Amid the camaraderie and conversation, we dug, planted, refilled holes and applied tree guards under a beautiful blue late autumn sky. New friends were made, old friends caught up and long lost cousins re-united – a group of like minded individuals, concerned about the environment and the future of our planet, doing a little something to make a difference.
On the Sunday morning we decided to do a bit more planting – because we just weren’t aching quite enough in all of our joints and muscles!
And so we set out to plant a small wind break in what is earmarked to become our horticulture paddock.
And when we were finished we counted just over 100 trees … not a bad morning’s work.
We couldn’t have done it without the energy and running legs of the junior tree planters who enthusiastically chose plants, passed out tree guards, dug holes, played behind the farm shed, carried materials and kept us entertained while we worked.
All in all, it was an amazing weekend, where good friends came together to make a difference. Without them we would have a lot more trees still in plastic waiting for a place on our farm and we wouldn’t have enjoyed such great company and determination to impact our world positively. If you’ve never been involved in a tree planting or re-vegetation project, I highly recommend it!
A couple of weeks ago we visited an organic apple orchard. The event was arranged by our local organic, bio-dynamic group, OBDA. It was wonderful to see an orchard of such a scale embracing organic principles. They have been certified organic for around 20 years and so have their processes and practices well honed! The tour started with the orchardist crushing apples for juice – fresh pink ladies and gala apples squeezed right before our eyes and so delicious! The apple press was a small hand operated piece of equipment which I’d like to re-create one day for our own use. It had a hand crank on the top, a feeder box for the apples which crushed them then fed them into the press below. The press was then moved underneath the hand operated press and the juice was squeezed out of them into a bucket. We couldn’t get enough of it – delicious is an understatement! Here it is in action.
This was followed by a demonstration of how the apples are sorted for size and packed into large crates. Once they are washed, they go onto a conveyor belt where they are sorted by size and dropped onto the appropriate belt for packing.
It was great to see this in action. This was followed by a demonstration on grafting fruit trees – apples actually! And the orchardist was so generous with his knowledge – I might even have a go at this myself sometime – spring is the best time I hear, so I will have to wait a while.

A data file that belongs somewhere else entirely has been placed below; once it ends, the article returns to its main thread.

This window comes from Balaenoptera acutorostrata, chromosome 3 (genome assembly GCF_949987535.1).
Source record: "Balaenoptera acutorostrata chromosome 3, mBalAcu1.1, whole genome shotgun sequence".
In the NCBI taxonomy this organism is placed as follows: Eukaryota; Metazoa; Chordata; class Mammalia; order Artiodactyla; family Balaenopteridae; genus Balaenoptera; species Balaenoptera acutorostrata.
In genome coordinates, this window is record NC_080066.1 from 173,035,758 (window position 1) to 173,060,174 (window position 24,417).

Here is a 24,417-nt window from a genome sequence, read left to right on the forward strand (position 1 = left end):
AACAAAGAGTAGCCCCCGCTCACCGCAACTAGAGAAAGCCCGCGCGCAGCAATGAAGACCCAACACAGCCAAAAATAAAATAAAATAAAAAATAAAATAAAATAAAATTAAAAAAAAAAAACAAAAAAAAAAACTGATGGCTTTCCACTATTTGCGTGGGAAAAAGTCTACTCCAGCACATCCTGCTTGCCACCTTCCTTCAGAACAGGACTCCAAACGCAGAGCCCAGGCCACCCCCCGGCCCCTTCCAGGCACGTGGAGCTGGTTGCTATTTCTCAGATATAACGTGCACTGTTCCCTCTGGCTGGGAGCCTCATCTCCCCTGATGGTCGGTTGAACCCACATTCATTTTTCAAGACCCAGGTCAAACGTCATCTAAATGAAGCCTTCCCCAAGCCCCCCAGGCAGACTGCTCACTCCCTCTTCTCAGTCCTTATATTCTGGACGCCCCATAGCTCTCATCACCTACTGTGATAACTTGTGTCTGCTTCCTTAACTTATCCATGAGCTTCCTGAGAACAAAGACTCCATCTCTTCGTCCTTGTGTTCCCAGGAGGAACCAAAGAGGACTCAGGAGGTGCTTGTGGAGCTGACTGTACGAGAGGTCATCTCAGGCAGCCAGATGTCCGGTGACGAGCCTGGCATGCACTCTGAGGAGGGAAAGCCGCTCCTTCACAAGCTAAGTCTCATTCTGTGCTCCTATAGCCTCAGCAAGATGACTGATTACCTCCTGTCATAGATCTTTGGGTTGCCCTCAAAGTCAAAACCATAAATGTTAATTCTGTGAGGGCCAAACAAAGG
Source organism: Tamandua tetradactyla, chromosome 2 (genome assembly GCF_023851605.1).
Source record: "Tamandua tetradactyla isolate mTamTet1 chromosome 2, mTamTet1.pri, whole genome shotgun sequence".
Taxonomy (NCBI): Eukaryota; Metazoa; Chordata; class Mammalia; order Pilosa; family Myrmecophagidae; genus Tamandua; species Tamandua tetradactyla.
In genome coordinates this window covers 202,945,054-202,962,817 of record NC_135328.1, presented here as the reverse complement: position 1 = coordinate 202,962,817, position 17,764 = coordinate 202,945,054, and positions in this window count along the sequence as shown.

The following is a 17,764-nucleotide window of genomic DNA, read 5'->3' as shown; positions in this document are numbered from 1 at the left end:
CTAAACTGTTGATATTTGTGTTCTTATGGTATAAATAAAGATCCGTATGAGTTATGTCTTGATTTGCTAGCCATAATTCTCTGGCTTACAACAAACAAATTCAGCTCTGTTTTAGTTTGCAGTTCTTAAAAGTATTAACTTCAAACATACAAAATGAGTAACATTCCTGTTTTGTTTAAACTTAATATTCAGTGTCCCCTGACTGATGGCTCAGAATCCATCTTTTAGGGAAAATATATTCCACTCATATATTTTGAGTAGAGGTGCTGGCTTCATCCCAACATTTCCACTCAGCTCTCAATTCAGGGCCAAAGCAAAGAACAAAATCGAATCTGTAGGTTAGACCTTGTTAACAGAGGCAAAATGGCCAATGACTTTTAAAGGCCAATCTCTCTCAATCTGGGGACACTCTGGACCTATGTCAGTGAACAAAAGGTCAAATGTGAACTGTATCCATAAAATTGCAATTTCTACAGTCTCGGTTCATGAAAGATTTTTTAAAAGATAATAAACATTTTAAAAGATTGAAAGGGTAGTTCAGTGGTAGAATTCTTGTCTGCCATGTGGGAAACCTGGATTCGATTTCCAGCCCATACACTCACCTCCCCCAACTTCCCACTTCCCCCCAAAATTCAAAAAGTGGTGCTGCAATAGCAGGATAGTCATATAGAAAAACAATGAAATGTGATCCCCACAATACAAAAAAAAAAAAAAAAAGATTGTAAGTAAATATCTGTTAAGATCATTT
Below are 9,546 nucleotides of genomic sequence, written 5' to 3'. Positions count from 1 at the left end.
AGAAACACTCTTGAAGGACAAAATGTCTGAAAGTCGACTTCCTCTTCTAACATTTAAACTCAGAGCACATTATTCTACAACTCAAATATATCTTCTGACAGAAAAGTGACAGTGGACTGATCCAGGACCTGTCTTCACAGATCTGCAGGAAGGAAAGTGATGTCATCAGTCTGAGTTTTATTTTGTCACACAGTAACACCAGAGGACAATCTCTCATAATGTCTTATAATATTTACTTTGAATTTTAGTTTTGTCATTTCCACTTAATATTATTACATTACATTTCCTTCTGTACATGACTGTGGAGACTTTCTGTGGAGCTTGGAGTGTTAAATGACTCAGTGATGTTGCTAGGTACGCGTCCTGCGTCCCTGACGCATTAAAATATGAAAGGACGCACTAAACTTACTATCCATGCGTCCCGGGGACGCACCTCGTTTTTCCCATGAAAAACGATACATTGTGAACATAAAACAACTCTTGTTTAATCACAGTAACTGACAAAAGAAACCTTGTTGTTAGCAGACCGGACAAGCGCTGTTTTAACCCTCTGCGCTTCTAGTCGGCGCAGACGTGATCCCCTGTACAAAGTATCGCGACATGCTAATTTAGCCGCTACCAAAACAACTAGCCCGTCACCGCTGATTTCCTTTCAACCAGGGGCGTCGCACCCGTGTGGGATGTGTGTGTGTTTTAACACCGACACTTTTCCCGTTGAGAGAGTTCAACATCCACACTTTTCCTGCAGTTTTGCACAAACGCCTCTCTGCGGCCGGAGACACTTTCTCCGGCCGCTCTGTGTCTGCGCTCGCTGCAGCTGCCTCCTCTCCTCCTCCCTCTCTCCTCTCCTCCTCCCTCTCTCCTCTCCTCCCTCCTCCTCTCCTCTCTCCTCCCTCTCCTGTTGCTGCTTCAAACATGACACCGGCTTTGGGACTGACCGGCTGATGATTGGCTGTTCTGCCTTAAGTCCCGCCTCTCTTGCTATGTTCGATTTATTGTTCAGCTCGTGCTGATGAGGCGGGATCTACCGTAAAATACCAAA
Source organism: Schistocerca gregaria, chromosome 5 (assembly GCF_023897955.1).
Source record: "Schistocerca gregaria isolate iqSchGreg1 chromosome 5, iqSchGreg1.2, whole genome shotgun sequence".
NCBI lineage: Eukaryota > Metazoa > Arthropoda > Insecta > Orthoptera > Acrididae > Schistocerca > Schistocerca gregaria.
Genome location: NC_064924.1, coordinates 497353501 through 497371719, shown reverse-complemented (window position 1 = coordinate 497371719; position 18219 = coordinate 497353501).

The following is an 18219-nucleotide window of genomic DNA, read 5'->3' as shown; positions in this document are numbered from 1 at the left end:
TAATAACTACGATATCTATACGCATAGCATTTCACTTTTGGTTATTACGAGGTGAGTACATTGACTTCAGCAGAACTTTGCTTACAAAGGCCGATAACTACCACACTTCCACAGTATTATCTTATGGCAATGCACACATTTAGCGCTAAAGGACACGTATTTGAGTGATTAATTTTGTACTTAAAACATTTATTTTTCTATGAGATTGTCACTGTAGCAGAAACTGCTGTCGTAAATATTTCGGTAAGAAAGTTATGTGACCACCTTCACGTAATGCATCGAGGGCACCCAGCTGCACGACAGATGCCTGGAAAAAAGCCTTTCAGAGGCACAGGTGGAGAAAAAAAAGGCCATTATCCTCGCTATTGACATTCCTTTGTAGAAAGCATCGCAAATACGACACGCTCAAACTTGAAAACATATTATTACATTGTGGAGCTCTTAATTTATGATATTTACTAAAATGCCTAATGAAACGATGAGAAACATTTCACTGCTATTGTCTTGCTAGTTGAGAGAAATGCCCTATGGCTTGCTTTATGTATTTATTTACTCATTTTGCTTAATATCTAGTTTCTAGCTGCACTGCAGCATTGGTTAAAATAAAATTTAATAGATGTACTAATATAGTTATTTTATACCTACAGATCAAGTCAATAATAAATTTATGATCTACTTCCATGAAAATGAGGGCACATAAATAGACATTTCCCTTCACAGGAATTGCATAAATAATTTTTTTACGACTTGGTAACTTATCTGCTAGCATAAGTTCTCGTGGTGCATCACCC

We then headed up to a lovely courtyard area built by his son and had a tour of the orchard, followed by delicious fresh wood oven pizza (not topped with apples) and apple crumble – of course!
The whole day was inspiring, fun and educational and I would recommend to everyone, that if you have an opportunity to go and visit a working farm then go and do it – go and see how your food is really produced and get to know the farmer. They are generous and helpful and filled with knowledge – and you might even get some to take home too!
When we first dreamed of owning our own farm, one of our objectives was that we would breed and sell heritage breed animals- those animals which are rare or endangered because they don’t necessarily fit the goals of large commercial production farms, which are still worth having. We chose Dexter cattle, partly for this reason. They are a small Irish breed, with a reputation for being quite docile, easy to handle, easy birthers and good mothers. Dexters have been in Australia since the late 1800’s but overall herd numbers remain low across Australia. They are considered a ‘dual-purpose’ breed. If we want or need to milk them in future, we will be able to do that. But for now we will enjoy breeding them, sharing them with others and, yes eating their meat when the time comes. They have less impact on the soil as their feet are much smaller than their commercial cousins and two Dexters can be raised and maintained on the same amount of land that would be required for one standard breed of cattle.
When we first embarked on our journey towards living a more sustainable life and considered the impact we had been having on the planet, we spent a lot of time discussing whether we could become vegetarians or whether, for us, meat is an important part of our diet. I fully respect those who make the decision to go without meat, for ethical or personal reasons. We, however decided that meat was a part of our diet we both valued, and so we knew that we needed to produce our meat as sustainably as possible, with as little impact on the planet as we could.
So we grass feed our small herd and don’t supplement with any grains or other mixes. The cattle free range and self-wean their off-spring to keep them as close to their natural state as possible. We try to give them a relaxed, cattle-friendly life for however long they are with us and we only keep as many as we need.
Our breeding plan was subverted last year when we realised some of the cows we had purchased earlier in the year were already pregnant. You can read about the surprises they gave us here.
One of our objectives is to breed and share our Dexters with others and so on the weekend, we sold 2 of our lovely girls to a friend. They were our first sale and while we were a bit sad to see them go, it is nice to know they are going to a farm where they will be appreciated and well cared for. And it gave us both a sense of achievement that we have started to sell these wonderful animals for others to enjoy as well.
So we said good-bye to Astrid and Bella, her calf – we loved having you on our farm!